Documents provided by a former AT&T technician appeared on the on the Web Monday with purported technical details of the federal goverment's surveillance of phone and Internet traffic.
Wired magazine has posted the full text of the evidence former AT&T technician Mark Klein has presented to back up an accusation that AT&T helped the federal government spy on phone and Internet traffic.
The documents, here in PDF form,
include descriptions of the fiber-optic splitters, routers and wiring Klein alleges that AT&T set up in "secret rooms" to monitor traffic across its WorldNet Internet Backbone.
Kleins documents describe the setup, testing and maintenance of equipment for the locked wiring closetswhich were located within larger networking facilities but were accessible only to specific management-level technicians with the right security clearance.
Central to the surveillance setup in each location, Klein writes, was a packet-inspection unit called a Semantic Traffic Analyzer from Narus,
whose flagship products are designed for IP security intercept and traffic classification.
The EFF (Electronic Frontier Foundation),
which has filed a class-action suit accusing AT&T of helping the NSA (National Security Agency) break laws against domestic spying and invasion of privacy, cant comment on the increased detail in Kleins latest revelations, said EFF spokesperson Rebecca Jeschke. Jeschkey did, however, reiterate EFFs reasons for filing the suit.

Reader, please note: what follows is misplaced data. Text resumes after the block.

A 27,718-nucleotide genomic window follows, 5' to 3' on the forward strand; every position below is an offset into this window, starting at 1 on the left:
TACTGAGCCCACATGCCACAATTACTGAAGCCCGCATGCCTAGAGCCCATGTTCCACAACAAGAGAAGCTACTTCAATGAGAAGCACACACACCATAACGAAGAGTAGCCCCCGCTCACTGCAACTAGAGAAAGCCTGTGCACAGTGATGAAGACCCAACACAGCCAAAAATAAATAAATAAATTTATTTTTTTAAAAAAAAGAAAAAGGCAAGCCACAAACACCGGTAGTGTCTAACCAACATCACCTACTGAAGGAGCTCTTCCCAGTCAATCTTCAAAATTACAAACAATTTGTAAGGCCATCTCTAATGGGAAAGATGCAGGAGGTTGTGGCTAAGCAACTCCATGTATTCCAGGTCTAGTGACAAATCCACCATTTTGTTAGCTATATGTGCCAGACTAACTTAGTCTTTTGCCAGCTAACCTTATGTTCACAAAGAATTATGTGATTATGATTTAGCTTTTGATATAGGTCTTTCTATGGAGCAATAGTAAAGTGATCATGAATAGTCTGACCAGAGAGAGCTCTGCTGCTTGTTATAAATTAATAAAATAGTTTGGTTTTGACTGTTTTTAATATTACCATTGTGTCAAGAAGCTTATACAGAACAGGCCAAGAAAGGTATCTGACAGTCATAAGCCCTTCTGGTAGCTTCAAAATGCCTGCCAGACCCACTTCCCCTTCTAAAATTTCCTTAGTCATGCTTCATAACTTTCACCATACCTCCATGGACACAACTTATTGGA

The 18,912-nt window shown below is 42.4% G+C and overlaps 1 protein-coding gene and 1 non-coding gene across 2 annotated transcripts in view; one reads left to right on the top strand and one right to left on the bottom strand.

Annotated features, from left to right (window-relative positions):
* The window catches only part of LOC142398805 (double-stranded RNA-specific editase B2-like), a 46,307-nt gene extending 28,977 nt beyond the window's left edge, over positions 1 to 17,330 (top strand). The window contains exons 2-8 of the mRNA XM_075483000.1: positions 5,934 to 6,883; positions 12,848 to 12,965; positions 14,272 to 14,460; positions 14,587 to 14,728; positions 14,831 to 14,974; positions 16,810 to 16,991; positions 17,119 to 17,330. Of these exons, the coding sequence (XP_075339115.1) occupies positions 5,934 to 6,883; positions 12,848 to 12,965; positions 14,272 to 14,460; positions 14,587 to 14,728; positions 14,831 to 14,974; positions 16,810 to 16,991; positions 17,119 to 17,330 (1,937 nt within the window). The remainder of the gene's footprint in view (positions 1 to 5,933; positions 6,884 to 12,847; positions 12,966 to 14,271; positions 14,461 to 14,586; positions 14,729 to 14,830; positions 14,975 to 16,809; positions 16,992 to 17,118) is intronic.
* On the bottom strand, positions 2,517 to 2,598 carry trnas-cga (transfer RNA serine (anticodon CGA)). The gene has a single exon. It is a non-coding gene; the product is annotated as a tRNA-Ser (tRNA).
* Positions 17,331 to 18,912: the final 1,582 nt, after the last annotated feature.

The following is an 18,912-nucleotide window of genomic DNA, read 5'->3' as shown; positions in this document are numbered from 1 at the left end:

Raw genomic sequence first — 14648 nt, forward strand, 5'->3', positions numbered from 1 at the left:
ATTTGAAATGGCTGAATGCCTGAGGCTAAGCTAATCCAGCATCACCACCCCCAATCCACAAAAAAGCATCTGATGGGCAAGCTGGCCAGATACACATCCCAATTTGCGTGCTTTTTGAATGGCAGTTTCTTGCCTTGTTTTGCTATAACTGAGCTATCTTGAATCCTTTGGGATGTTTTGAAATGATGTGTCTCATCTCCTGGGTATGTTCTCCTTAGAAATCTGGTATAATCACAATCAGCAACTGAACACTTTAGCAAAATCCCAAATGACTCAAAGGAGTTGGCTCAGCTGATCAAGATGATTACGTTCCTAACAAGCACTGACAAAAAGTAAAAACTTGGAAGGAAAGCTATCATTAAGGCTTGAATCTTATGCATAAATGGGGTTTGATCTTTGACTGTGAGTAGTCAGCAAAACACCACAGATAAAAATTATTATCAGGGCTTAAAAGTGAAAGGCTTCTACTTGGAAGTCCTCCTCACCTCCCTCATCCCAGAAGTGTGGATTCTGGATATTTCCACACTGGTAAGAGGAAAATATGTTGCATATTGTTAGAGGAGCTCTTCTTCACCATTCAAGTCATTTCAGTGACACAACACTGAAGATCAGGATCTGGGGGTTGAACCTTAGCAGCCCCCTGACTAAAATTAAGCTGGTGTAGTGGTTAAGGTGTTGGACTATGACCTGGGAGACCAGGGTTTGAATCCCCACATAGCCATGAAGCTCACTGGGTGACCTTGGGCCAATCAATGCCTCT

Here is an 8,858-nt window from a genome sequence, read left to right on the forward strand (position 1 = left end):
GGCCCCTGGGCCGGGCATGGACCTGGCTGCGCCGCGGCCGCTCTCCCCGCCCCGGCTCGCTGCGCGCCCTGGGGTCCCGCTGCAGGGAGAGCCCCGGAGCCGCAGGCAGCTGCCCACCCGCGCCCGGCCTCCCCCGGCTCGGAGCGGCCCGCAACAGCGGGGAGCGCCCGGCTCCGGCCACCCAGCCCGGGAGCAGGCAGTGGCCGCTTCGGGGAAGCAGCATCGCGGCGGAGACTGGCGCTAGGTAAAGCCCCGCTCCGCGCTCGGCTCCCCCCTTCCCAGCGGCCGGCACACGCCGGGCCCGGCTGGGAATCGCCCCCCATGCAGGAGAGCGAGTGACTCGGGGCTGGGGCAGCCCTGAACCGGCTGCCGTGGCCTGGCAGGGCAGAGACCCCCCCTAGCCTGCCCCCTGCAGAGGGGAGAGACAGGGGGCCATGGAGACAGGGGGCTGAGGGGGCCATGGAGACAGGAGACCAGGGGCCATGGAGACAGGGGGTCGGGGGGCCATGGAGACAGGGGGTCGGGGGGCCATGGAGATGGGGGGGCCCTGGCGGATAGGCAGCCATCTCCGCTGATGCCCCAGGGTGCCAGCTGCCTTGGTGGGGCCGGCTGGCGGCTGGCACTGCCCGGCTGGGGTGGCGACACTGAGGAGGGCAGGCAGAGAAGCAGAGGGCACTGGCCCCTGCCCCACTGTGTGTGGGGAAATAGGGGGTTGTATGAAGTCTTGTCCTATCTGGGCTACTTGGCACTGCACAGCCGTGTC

"AT&T violated the law and the privacy of its customers, in collaboration with the NSA," Jeschke said.
"AT&T was key to allowing the surveillance to go on. When the NSA came knocking, [AT&T] should have said, Come back with a warrant."
Pressure to control information related to the case is intense from both AT&T and the NSA, whose cloak of secrecy extends to the motion the government filed to dismiss the case, here in PDF form.
Click here to read more about Verizons denial that it sent records to NSA.
"The motion to dismiss our case is also classified," Jeschke says.
"The lawyers here are going to be arguing a document they have not even read in its entirety; theyre not even sure how long it is because the redacted parts arent blacked out like other redacted documents. There are just brackets that say Redacted Text inside them."
For its part, AT&T has responded to the release of Kleins documents only with carefully filtered non-denials:
"Without confirming the authenticity of the documents you reference," said the statement from AT&T spokesperson Marc Bien, "the EFF has documents that are proprietary and confidential. In the wrong hands, these materials could help hackers or others harm our communications network, or commercial competitors obtain unfair advantages. Beyond that, we cant comment on matters of national security."
"What were trying to do," the EFFs Jeschke says, "is make sure the public knows whats going on with its information. The behavior of AT&T customers is being reported to the NSA through AT&T, and we believe there should be as much sunshine on this program as possible."
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